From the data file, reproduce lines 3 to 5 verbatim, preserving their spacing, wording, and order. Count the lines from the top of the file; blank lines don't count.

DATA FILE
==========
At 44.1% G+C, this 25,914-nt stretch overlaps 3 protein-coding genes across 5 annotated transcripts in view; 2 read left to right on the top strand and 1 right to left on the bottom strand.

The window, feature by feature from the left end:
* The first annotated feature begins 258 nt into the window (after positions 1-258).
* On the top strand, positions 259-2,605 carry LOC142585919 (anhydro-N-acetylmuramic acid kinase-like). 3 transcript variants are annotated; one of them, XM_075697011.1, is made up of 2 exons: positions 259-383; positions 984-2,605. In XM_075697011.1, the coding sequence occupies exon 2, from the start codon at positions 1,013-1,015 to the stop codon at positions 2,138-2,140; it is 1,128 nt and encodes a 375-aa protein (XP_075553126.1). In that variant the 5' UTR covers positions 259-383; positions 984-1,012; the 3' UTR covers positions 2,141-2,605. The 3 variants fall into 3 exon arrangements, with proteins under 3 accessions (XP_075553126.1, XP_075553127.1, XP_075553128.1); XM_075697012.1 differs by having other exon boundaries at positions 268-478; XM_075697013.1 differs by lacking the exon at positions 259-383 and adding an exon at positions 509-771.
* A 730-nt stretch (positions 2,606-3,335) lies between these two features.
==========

* The first annotated feature begins 258 nt into the window (after positions 1-258).
* On the top strand, positions 259-2,605 carry LOC142585919 (anhydro-N-acetylmuramic acid kinase-like). 3 transcript variants are annotated; one of them, XM_075697011.1, is made up of 2 exons: positions 259-383; positions 984-2,605. In XM_075697011.1, the coding sequence occupies exon 2, from the start codon at positions 1,013-1,015 to the stop codon at positions 2,138-2,140; it is 1,128 nt and encodes a 375-aa protein (XP_075553126.1). In that variant the 5' UTR covers positions 259-383; positions 984-1,012; the 3' UTR covers positions 2,141-2,605. The 3 variants fall into 3 exon arrangements, with proteins under 3 accessions (XP_075553126.1, XP_075553127.1, XP_075553128.1); XM_075697012.1 differs by having other exon boundaries at positions 268-478; XM_075697013.1 differs by lacking the exon at positions 259-383 and adding an exon at positions 509-771.
* A 730-nt stretch (positions 2,606-3,335) lies between these two features.